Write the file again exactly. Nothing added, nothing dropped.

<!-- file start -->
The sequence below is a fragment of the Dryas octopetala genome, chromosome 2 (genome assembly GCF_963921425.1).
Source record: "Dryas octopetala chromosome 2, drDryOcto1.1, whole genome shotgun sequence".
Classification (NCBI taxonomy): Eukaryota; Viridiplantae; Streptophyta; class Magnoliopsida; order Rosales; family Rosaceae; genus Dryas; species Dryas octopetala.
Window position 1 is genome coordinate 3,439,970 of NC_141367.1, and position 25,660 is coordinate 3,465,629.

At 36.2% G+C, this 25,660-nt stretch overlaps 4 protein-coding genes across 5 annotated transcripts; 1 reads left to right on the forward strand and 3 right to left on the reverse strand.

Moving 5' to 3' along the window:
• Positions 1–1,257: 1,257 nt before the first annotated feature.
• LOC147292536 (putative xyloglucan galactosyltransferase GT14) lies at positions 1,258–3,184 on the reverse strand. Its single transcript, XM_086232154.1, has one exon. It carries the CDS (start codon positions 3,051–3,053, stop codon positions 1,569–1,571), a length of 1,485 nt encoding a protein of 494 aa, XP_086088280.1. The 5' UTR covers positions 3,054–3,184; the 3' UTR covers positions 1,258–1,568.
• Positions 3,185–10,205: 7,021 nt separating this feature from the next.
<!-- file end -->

The sequence below is a fragment of the Dryas octopetala genome, chromosome 2 (genome assembly GCF_963921425.1).
Source record: "Dryas octopetala chromosome 2, drDryOcto1.1, whole genome shotgun sequence".
Classification (NCBI taxonomy): Eukaryota; Viridiplantae; Streptophyta; class Magnoliopsida; order Rosales; family Rosaceae; genus Dryas; species Dryas octopetala.
Window position 1 is genome coordinate 3,439,970 of NC_141367.1, and position 25,660 is coordinate 3,465,629.

At 36.2% G+C, this 25,660-nt stretch overlaps 4 protein-coding genes across 5 annotated transcripts; 1 reads left to right on the forward strand and 3 right to left on the reverse strand.

Moving 5' to 3' along the window:
• Positions 1–1,257: 1,257 nt before the first annotated feature.
• LOC147292536 (putative xyloglucan galactosyltransferase GT14) lies at positions 1,258–3,184 on the reverse strand. Its single transcript, XM_086232154.1, has one exon. It carries the CDS (start codon positions 3,051–3,053, stop codon positions 1,569–1,571), a length of 1,485 nt encoding a protein of 494 aa, XP_086088280.1. The 5' UTR covers positions 3,054–3,184; the 3' UTR covers positions 1,258–1,568.
• Positions 3,185–10,205: 7,021 nt separating this feature from the next.